I made a letter a few weeks ago to Ms. Susan Ople of the Manila Bulletin. I shared the experiences of many newly-registered nurses (including me) here in our country.
Of us not having work as, of course, nurses.
Of us having to experience the grim reality that "palakasan" really exists.
Of us not being given attention by the government.
Of us ending up in different jobs like being employed as call center agents and med. reps.
Of us feeling unproductive.
Of us being depressed about our situation.
We used to have Manila Bulletin every Sunday but since my dad has gotten a job already, we decided to switch to the Philippine Star for entertainment purposes. It is because the bulk of Bulletin's issue every Sunday is about classified ads.
I thought Ms. Susan would not publish it in her column in the Panorama since she featured it already in her blog and so I dismissed the idea of having to wait for my letter to be featured in the Panorama of Manila Bulletin. But she did publish it.
Caught unaware of this event, my classmate and friend Shiela sent me a text message asking me if I was the one featured in Ms. Susan’s column. I said enthusiastically that it was really me.
Immediately, I sent a text message to my friend Weng asking him to secure me a copy of the Sunday issue since we had the Star at home. Luckily, he got one.
When Ms. Susan asked me if I wanted to share my letter, I said yes without batting an eyelash. I though that this would be a great opportunity to voice out our situation as nurses. So to all of you who were not able to have a copy, I am now sharing my letter to you (well, to some select friends like Mayora who regularly visits my blog):
“Hi Miss Susan! I am Charltoninho or Charlton for short. I am so overwhelmed that you actually gave time to visit my blog. I would like to apologize for not asking you for permission to link your blog at my own blog.
Every Sunday, I get to read Our Times in Philippine Panorama and I am an avid fan of yours. You have a very unique way of reaching out to your readers with your writings. With a broad range of topics, I always go to the last section of the Panorama just to read Our Times and you never fail to deliver. With the past issues, I think it would be also nice to share my own experiences about work.
I graduated in April of 2007 from one of the prestigious universities in Manila and past the licensure examination for nurses in June in that same year as well. I got good grades in college and got an award for performing well. My board rating is also decent. After a year of having accomplished those, I still got no job. I have applied at different hospitals hoping that with my good credentials, I can easily find one. However, I could not find one.
I am not alone in this situation. Most of my classmates and batch mates cannot find one as well. If there are some who got jobs, they either have a relative or family friend who works in a specific hospital. Most of the hospitals have frozen their hiring and would not accept newly registered nurses or even those who have graduated from the previous year.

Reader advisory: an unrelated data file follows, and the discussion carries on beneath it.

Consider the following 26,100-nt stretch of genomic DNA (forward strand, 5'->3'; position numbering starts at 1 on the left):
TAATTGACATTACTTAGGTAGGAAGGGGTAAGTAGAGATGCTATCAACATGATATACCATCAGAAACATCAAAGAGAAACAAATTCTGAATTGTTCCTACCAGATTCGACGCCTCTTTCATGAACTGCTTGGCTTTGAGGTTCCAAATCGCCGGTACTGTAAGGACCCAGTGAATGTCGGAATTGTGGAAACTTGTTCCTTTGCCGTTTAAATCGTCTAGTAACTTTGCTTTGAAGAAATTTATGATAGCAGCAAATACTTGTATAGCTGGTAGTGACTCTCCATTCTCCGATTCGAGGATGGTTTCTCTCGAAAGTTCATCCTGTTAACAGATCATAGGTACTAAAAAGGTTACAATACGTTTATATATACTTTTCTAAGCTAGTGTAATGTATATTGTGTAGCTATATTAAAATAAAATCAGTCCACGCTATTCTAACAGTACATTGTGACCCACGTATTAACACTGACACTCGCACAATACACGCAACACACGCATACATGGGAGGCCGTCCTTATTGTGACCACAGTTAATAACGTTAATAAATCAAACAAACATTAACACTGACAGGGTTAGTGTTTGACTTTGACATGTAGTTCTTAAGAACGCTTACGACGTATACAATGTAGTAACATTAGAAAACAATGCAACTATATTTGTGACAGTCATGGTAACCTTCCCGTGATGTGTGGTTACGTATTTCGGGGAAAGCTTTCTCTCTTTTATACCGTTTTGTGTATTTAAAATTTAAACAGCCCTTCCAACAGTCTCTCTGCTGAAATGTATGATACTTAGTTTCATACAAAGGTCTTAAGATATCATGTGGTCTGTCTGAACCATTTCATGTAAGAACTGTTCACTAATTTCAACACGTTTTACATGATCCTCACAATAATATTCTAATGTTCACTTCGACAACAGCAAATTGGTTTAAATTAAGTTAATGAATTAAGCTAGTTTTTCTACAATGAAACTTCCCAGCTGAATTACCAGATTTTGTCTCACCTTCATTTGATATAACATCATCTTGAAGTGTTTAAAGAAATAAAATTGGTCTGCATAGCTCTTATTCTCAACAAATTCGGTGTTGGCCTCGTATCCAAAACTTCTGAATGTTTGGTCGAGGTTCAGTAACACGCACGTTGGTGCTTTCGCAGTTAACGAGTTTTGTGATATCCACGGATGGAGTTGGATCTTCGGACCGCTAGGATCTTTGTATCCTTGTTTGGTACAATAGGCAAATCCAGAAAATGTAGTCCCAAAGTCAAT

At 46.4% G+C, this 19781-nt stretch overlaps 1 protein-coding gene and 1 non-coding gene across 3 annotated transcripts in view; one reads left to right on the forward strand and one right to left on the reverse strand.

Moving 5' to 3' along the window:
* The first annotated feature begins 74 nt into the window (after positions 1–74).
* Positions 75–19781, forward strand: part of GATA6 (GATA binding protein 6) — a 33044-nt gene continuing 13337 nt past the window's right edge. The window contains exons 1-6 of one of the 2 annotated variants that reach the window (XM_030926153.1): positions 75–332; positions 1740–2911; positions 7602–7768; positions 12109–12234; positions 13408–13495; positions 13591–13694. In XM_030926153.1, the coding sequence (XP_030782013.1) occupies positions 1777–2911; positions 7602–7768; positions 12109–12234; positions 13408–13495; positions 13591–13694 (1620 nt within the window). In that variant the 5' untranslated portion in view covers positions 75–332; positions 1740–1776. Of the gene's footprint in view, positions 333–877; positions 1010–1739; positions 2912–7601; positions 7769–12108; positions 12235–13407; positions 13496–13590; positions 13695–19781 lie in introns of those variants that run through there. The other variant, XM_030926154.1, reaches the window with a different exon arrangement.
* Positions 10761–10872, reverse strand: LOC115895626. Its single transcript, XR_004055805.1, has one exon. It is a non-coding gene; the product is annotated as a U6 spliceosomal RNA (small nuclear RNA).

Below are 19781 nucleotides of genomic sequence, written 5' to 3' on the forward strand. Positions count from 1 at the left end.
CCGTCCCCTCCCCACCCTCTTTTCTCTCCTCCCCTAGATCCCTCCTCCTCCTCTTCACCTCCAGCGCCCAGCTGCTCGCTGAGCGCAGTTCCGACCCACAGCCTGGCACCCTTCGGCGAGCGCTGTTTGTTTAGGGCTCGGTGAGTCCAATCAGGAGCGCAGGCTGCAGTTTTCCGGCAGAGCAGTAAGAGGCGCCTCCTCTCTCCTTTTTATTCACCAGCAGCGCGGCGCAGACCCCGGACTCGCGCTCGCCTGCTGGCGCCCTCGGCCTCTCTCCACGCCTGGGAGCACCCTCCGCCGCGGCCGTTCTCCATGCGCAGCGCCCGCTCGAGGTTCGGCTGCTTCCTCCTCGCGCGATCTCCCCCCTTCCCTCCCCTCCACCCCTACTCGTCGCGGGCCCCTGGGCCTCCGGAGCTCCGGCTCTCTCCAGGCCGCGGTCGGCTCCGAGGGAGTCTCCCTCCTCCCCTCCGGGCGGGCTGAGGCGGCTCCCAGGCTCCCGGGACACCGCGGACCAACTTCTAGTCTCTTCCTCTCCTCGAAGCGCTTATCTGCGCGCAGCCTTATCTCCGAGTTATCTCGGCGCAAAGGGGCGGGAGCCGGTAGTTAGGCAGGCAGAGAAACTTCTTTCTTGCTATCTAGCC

What is left for us to do are the following:
a.) Apply as nurse volunteers. Here, some hospitals would provide allowance for the daily expenses of the nurse but most would not. It may be a good option but the time that you spent with the hospital is not really recognized when you are looking for a "real" job. All your hard work is not properly compensated.
b.) Apply as nurse trainees. This I think is a better one. You will really be exposed to the different areas of the hospital and get real experience. The problem? You have to pay a large sum of money! In addition, you also get to experience again the sad reality that you don't have connections for you to be easily accepted there. I know certain government hospitals who tolerate this system. They would only offer 20 slots for training and when you get accepted, you'll discover that there are 40 of you in the program with the other 20 not having to go the same procedure for application! That's absurd and unfair. They would also require applicants several trainings that cost a lot of money before being accepted in their program.
c.) Apply as call center agents, med. representatives, teach English to Koreans, etc. With many of us needing to start earning, a lot of nurses apply for jobs that are not related to our degree.
d.) Take the NCLEX, IELTS, etc. With the goal of working abroad, these examinations are required for you to be able to accomplish that. However, along these examinations as requirements is the need for you to have at least 2-3 years of hospital experience, which is somehow impossible now.
For months, I have been feeling down for not making any progress in my career. Well I guess this is the reality here in our country. It is just so ironic that some legislators would want us to stay here for some time to render service but do they really know the situation?
What makes it more frustrating is the fact that the "palakasan system" is still at play in our society. I am not bragging about my accomplishments but, am I really not better than those batch mates of mine whom I personally knew as happy-go-lucky students before? Or maybe, I am just unfortunate.
With the boom of nursing, not many of us have realized that there are a lot nurses being produced but there are fewer jobs available. I hope the government will realize this and the parents of would-be-college students.
Miss Susan, I have recently applied to a staff nurse position in another country. I am waiting for the working visa to be released. I'll update you if there has been any change in my status. Thank you so much for the time. It really means a lot to me.